Senator MORSE. I think you made a very strong prima facie case on the user charges and I think you have rebutted further the record on the third party suits. I think this puts it squarely up to both the Department of Labor and Department of Justice and this Committee to answer and also to the representatives of the workers on the third party suits. I don't know if there is an area of adjustment that can be worked out. Of course it is easy for us to be worked out in collective bargaining, but that doesn't give us any out as as far as our responsibility is concerned. I see both sides to this bill, the workers and the employers know we are going to grapple with the third party suit problem and see what can be worked out.
Mr. SMITH. The question was asked by counsel from another testimony, was these any figure they could use that could tie down third party additional costs. We have broken out in our insurance and I am speaking only from my companies’ standpoint that operate in the areas we operate, but from an overall, 212 years ago when our policy was written, we had set aside a dollar fifteen cents per hundred dollars to cover our third party suit above a figure. That was raised a year ago to 15 cents. It is now $2. By the 1st of January 1968 it was raised another 25 cents, so in less this was written in July, which will be 3 years this coming July-90 in 212 years that has gone up in my company a total of 50 percent. In other words, 50 percent of a dollar and a half is 75 cents. Does that answer your question you asked?
Mr. MITTELMAN. Yes. What percentage of your total premiums does that $2.50 entail ? You have a cost per hundred dollars of payroll for insurance
Mr. Smith. I would say in the field of 25 to 30 percent. Again I don't have the exact figures.
Mr. MITTELMAN. Thank you.
Senator YARBOROUGH. Any further questions from any of the staff or Senator Morse?
Thank you, Mr. Smith, for your testimony.
Gentlemen, before proceeding with the next witness we will have a 10-minute recess.
(There followed a short recess.)
Senator YARBOROUGH. The hearing will come to order and we will hear from Mr. Dennis Lindsay.
STATEMENT OF DENNIS LINDSAY, COUNSEL FOR THE MASTER
CONTRACTING STEVEDORE ASSOCIATION OF THE PACIFIC COAST, INC.
Mr. LINDSAY. Mr. Chairman, Senator Morse, I am Dennis Lindsay. I am an attorney in this state, senior partner in the law firm of Krause, Lindsay & Nahstall. Our firm, you might say, specializes in maritime type of law. We have been doing it for quite a few years and we certainly are one of the sets of attorneys that you have been hearing about today who have certainly benefited by these third-party actions. I want you to bear in mind that we have had an economic stake in it and what we are suggesting is nonetheless made with that in mind.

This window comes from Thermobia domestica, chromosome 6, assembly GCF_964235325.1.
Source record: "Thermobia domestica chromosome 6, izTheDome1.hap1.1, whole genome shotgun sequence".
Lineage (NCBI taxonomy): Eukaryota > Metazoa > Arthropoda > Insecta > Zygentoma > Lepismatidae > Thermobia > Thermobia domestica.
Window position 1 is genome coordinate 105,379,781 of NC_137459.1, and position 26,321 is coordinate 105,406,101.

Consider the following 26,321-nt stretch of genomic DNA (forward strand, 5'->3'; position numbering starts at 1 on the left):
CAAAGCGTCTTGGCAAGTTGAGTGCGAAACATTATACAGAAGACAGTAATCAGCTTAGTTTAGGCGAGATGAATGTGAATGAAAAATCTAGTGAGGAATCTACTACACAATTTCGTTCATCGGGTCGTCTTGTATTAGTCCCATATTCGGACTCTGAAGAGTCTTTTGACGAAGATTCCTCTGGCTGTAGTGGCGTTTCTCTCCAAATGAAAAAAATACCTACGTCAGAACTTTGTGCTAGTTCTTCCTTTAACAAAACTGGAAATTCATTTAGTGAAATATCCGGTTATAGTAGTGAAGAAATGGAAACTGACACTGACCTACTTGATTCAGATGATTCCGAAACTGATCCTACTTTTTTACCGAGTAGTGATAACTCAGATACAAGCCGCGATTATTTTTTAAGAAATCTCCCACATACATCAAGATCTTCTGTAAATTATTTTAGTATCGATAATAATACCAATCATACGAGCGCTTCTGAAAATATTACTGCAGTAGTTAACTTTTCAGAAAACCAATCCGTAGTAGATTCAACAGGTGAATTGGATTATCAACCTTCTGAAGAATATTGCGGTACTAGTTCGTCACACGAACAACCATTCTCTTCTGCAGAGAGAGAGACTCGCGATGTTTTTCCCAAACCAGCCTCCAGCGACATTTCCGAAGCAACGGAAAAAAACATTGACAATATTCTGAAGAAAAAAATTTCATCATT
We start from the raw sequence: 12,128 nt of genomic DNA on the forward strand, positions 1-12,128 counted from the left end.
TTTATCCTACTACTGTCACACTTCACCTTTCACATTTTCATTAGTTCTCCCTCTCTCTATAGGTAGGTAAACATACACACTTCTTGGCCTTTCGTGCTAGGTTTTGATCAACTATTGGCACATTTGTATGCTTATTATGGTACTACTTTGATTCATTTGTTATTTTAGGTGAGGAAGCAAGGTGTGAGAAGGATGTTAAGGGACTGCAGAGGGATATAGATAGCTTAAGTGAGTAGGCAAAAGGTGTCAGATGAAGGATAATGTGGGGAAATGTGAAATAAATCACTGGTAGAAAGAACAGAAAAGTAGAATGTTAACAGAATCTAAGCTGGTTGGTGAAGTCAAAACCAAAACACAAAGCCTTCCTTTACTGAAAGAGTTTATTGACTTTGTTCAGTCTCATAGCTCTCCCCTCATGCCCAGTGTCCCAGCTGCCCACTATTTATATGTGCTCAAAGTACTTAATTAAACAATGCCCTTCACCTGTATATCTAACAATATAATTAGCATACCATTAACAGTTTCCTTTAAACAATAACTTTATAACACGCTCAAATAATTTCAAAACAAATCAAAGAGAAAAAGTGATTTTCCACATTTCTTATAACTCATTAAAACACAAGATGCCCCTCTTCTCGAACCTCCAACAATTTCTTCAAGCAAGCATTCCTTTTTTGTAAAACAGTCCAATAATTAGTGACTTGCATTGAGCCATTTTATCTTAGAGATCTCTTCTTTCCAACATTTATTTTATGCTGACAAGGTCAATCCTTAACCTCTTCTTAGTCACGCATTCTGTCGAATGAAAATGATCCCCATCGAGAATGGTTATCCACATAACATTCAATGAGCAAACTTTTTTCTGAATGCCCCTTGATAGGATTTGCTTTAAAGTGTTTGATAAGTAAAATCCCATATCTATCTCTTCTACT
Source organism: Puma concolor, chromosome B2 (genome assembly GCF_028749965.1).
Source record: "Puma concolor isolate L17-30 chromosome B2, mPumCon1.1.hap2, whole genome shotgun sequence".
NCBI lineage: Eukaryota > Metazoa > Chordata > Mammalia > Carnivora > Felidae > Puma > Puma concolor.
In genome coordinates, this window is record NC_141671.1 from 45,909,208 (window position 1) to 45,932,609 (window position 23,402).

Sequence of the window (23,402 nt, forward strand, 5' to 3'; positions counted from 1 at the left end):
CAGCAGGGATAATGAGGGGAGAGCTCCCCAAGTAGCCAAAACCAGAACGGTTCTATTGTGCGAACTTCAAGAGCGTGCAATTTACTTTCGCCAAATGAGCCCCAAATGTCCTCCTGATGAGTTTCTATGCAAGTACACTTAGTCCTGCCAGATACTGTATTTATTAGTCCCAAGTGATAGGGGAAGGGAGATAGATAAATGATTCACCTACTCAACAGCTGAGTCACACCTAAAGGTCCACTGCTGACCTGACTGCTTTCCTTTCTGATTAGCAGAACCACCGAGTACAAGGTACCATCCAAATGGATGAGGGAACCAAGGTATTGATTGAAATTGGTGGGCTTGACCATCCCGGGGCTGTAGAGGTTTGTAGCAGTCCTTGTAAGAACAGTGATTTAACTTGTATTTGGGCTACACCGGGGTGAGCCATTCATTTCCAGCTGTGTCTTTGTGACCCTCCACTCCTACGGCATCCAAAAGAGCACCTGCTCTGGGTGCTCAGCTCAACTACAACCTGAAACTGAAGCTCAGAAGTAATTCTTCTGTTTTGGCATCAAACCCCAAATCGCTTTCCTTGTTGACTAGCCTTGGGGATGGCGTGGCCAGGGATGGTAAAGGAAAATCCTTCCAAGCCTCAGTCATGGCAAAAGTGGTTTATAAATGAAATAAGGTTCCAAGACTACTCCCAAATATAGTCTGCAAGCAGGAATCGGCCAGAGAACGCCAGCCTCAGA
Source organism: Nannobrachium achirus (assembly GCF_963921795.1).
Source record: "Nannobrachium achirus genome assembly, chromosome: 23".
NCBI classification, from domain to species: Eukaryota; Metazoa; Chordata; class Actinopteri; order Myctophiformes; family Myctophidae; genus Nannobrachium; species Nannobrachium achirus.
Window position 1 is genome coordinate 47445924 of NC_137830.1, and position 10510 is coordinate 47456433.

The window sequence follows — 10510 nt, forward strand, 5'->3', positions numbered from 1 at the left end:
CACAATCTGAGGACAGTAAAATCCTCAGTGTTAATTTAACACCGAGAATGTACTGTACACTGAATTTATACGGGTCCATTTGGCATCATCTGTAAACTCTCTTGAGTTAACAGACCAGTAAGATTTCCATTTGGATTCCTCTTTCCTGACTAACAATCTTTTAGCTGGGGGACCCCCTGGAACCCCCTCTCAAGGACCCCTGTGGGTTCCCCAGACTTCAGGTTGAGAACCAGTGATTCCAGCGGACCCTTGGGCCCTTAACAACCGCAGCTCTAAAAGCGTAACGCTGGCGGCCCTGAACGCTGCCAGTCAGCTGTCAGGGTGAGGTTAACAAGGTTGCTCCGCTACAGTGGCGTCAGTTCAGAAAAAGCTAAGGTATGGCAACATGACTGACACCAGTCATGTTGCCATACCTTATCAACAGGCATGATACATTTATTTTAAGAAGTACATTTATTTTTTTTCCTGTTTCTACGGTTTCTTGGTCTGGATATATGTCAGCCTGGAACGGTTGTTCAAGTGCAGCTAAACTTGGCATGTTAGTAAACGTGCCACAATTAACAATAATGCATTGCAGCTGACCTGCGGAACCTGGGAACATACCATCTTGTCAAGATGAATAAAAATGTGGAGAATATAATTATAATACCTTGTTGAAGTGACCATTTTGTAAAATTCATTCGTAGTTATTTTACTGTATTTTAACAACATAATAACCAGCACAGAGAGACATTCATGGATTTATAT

I am appearing here today, of course, for the Master Contracting Stevedore Association of the Pacific Coast. You should have in mind that this is an organization of some 30 stevedoring firms that do the direct stevedoring work in Oregon, Washington, California, and in southern Alaska. These are the direct employers, the ones who particularly are governed by the Longshore Act and will feel the very changes that are coming.
I have prepared a rather lengthy statement. I would prefer, if it is possible, Mr. Chairman and Senator Morse, that it be put into the record. I think I will be of much more help to you if I look at you directly and, in effect, touch the high points and summarize what I
Senator YARBOROUGU. I will order your entire statement, Mr. Lindsay, printed in the record, together with the exhibits that you have attached, being various tables of laws and benefits on laws that illustrate and illuminate your statement. It will be studied.
Go ahead and present your statement in your own way.
Mr. LINDSAY. I would be remiss if we didn't start out the hearings by certainly the association acknowledging our thanks to you and Senator Morse for coming out here. We are thankful that he had the, you might say, the pull he had so we might have the hearing out in our own home State, but it really has been a convenience and a real help to have you out here. We don't have the bells of the Senate rung, we don't have a lot of other, in effect, what to you isn't distraction but